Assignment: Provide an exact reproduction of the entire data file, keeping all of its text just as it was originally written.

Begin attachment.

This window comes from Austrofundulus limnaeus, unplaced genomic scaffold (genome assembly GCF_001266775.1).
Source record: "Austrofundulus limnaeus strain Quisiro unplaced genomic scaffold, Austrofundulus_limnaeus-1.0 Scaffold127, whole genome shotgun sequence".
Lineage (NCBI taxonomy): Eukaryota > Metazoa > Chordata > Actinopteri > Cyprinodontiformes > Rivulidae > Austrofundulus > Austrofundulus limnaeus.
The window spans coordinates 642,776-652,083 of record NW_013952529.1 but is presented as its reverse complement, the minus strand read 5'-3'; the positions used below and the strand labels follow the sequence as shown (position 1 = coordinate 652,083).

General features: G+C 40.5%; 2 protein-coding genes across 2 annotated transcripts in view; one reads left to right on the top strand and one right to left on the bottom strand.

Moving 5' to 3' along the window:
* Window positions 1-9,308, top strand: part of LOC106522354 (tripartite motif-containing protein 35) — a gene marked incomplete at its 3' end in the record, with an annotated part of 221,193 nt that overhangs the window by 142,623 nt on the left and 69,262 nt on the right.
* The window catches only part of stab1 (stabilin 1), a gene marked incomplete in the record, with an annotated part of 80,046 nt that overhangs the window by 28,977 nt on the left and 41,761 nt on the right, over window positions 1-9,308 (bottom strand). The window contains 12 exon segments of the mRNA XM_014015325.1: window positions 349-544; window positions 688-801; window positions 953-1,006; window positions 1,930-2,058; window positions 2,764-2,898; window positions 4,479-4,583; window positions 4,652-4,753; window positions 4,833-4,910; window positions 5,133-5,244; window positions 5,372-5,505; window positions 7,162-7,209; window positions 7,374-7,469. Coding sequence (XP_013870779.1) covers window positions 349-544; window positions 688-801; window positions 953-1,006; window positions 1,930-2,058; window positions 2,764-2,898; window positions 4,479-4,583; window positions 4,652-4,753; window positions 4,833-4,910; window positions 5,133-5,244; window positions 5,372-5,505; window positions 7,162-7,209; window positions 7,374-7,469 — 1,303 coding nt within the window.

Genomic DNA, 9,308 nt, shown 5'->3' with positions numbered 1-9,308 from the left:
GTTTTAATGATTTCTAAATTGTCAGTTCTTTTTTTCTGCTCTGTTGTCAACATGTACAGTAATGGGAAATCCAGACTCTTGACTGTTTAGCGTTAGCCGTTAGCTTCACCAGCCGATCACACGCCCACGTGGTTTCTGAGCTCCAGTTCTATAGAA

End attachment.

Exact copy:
This window comes from Austrofundulus limnaeus, unplaced genomic scaffold (genome assembly GCF_001266775.1).
Source record: "Austrofundulus limnaeus strain Quisiro unplaced genomic scaffold, Austrofundulus_limnaeus-1.0 Scaffold127, whole genome shotgun sequence".
Lineage (NCBI taxonomy): Eukaryota > Metazoa > Chordata > Actinopteri > Cyprinodontiformes > Rivulidae > Austrofundulus > Austrofundulus limnaeus.
The window spans coordinates 642,776-652,083 of record NW_013952529.1 but is presented as its reverse complement, the minus strand read 5'-3'; the positions used below and the strand labels follow the sequence as shown (position 1 = coordinate 652,083).

General features: G+C 40.5%; 2 protein-coding genes across 2 annotated transcripts in view; one reads left to right on the top strand and one right to left on the bottom strand.

Moving 5' to 3' along the window:
* Window positions 1-9,308, top strand: part of LOC106522354 (tripartite motif-containing protein 35) — a gene marked incomplete at its 3' end in the record, with an annotated part of 221,193 nt that overhangs the window by 142,623 nt on the left and 69,262 nt on the right.
* The window catches only part of stab1 (stabilin 1), a gene marked incomplete in the record, with an annotated part of 80,046 nt that overhangs the window by 28,977 nt on the left and 41,761 nt on the right, over window positions 1-9,308 (bottom strand). The window contains 12 exon segments of the mRNA XM_014015325.1: window positions 349-544; window positions 688-801; window positions 953-1,006; window positions 1,930-2,058; window positions 2,764-2,898; window positions 4,479-4,583; window positions 4,652-4,753; window positions 4,833-4,910; window positions 5,133-5,244; window positions 5,372-5,505; window positions 7,162-7,209; window positions 7,374-7,469. Coding sequence (XP_013870779.1) covers window positions 349-544; window positions 688-801; window positions 953-1,006; window positions 1,930-2,058; window positions 2,764-2,898; window positions 4,479-4,583; window positions 4,652-4,753; window positions 4,833-4,910; window positions 5,133-5,244; window positions 5,372-5,505; window positions 7,162-7,209; window positions 7,374-7,469 — 1,303 coding nt within the window.

Genomic DNA, 9,308 nt, shown 5'->3' with positions numbered 1-9,308 from the left:
GTTTTAATGATTTCTAAATTGTCAGTTCTTTTTTTCTGCTCTGTTGTCAACATGTACAGTAATGGGAAATCCAGACTCTTGACTGTTTAGCGTTAGCCGTTAGCTTCACCAGCCGATCACACGCCCACGTGGTTTCTGAGCTCCAGTTCTATAGAA